The New Elizabethans is the best thing on Radio Four at the moment. Each fifteen-minute programme (also available as a podcast) is devoted to an individual who shaped British life during the Queen's reign. If you want to argue who's on or off the 60-strong list, it's here. I see Lennon and McCartney are treated as one person, which is about right.
The composition of the list is less interesting than the programmes themselves, which are authored pieces by James Naughtie. They drop in a little archive from time to time but mostly it's just Naughtie describing the things that made these people exceptional.
It's one of those programmes that should be forced on eighteen-year-olds during "reading week". There were just six people at the third performance of Pinter's Birthday Party. Edmund Hillary had to spend the first two hours of the morning of the assault on Everest holding his boots over a fire to thaw them out. When Benjamin Britten died in 1976 the story led the BBC news.
But it goes further than that. Naughtie manages to weave fact and observation together: Pinter's dialogue has a "fugue-like structure", Alfred Hitchcock was never happier than when "managing disturbance and alarm" and Phillip Larkin's poems were imbued with "the lurking fear of inadequacy and discovery".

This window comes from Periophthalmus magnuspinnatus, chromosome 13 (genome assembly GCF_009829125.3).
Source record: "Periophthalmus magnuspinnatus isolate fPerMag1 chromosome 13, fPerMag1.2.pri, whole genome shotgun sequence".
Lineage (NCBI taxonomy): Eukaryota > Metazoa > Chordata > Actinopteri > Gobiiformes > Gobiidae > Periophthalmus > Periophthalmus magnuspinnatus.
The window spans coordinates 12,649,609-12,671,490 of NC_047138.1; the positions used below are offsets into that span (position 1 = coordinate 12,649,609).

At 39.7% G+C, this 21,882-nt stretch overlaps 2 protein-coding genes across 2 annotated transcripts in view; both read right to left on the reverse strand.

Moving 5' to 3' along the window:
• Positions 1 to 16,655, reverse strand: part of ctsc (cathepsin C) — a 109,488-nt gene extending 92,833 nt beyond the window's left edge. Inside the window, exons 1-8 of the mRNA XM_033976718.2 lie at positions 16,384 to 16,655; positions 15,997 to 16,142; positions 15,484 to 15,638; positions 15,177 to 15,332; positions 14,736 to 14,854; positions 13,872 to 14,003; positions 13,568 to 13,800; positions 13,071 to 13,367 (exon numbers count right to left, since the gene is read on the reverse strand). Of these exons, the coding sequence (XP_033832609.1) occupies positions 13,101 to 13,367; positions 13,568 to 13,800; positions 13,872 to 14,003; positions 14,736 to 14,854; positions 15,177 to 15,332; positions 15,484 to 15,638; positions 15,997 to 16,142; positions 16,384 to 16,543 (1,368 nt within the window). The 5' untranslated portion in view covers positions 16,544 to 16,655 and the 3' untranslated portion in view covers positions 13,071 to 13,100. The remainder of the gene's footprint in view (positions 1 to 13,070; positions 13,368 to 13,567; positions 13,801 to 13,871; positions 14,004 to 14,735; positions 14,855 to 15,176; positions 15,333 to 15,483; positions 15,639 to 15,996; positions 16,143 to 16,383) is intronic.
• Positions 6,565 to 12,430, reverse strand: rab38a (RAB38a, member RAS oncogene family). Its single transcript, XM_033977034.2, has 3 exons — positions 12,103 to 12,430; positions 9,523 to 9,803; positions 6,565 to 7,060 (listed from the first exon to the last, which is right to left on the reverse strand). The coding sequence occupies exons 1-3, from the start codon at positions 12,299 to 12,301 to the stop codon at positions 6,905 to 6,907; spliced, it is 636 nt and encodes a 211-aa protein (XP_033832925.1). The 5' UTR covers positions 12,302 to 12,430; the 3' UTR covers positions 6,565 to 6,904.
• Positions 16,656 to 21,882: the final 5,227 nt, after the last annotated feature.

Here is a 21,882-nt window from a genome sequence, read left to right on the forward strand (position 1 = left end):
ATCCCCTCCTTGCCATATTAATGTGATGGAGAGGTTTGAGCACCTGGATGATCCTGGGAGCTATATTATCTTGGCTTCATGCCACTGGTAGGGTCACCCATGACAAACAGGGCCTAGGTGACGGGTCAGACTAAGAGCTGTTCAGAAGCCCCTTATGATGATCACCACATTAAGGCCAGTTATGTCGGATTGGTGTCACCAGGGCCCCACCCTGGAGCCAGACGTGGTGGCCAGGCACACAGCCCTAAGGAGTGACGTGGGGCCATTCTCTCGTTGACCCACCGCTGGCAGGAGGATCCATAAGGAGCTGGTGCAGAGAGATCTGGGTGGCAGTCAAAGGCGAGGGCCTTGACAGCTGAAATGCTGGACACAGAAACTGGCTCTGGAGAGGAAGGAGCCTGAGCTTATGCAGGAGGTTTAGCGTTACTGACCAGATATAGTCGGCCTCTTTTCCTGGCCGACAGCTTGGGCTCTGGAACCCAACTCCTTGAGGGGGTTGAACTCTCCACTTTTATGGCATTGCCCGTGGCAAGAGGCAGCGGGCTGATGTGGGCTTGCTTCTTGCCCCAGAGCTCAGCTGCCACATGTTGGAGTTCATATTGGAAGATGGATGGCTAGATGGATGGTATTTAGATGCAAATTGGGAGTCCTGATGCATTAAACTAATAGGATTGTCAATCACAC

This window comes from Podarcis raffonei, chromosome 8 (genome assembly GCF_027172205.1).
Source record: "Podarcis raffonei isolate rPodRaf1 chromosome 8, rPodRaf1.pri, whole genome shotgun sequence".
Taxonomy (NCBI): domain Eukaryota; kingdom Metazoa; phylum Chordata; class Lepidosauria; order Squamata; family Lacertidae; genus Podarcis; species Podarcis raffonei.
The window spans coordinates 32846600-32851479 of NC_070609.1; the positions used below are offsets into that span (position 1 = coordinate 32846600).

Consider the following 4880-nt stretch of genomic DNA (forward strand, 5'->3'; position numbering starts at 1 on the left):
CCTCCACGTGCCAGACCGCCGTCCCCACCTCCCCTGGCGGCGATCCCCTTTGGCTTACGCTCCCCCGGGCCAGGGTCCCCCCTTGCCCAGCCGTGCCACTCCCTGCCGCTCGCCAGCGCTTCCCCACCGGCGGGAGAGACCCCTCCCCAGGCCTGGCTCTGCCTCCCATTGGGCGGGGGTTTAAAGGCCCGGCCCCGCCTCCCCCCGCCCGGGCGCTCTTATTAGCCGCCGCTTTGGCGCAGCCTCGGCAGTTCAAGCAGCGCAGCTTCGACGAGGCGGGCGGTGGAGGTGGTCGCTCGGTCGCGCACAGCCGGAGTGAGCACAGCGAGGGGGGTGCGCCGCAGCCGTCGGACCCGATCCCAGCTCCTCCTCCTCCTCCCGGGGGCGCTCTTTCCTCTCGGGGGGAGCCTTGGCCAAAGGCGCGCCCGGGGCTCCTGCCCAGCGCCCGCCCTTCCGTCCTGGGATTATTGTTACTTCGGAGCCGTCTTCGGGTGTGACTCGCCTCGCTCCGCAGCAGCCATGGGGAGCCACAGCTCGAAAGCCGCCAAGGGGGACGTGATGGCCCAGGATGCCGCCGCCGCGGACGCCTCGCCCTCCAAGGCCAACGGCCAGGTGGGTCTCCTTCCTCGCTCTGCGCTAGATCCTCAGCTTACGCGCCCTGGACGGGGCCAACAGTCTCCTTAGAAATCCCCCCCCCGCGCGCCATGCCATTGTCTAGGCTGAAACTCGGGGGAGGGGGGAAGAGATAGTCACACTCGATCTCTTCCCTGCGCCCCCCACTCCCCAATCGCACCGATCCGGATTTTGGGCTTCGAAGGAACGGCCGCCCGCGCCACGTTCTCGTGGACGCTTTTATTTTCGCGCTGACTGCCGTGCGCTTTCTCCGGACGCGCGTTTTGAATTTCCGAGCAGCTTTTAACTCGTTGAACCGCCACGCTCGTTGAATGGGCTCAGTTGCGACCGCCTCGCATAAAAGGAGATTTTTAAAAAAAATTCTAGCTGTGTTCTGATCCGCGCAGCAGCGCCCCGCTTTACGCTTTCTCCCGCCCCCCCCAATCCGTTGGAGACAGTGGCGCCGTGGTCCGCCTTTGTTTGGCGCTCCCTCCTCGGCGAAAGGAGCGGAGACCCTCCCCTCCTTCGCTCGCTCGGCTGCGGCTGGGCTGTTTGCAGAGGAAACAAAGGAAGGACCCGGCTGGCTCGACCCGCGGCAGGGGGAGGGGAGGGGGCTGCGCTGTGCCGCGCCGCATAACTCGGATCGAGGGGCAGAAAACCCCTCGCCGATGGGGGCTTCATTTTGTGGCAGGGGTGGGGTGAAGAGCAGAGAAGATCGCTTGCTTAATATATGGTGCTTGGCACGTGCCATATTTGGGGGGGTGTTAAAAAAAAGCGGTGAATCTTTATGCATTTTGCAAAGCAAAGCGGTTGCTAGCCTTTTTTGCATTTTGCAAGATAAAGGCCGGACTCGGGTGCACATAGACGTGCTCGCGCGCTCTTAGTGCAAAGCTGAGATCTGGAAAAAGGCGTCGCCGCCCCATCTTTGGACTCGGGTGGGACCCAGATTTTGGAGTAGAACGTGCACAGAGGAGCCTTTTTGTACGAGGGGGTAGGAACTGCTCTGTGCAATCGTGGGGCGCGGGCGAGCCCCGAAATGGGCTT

I've learned to dread that change of gear which announces that somebody who usually presents the news is about to tell us what's in their heart. I can't even get on with From Our Own Correspondent. The "colour" is always laid in great primary slabs and the reporter seems in too much of a hurry to get on side with the good guys.
Naughtie's different. Like the best teachers he's at his most appealing when you get him off the thing he's supposed to be teaching you, in his case the news. Most news presenters sound very shaky once they're off the script. Naughtie on the other hand sounds as if he could keep his end up in a conversation about sport or soap opera or the Booker prize. I'm sure he had to do a lot of mugging up before writing the scripts for this series. But I like to think it was just revision. That's what makes the difference.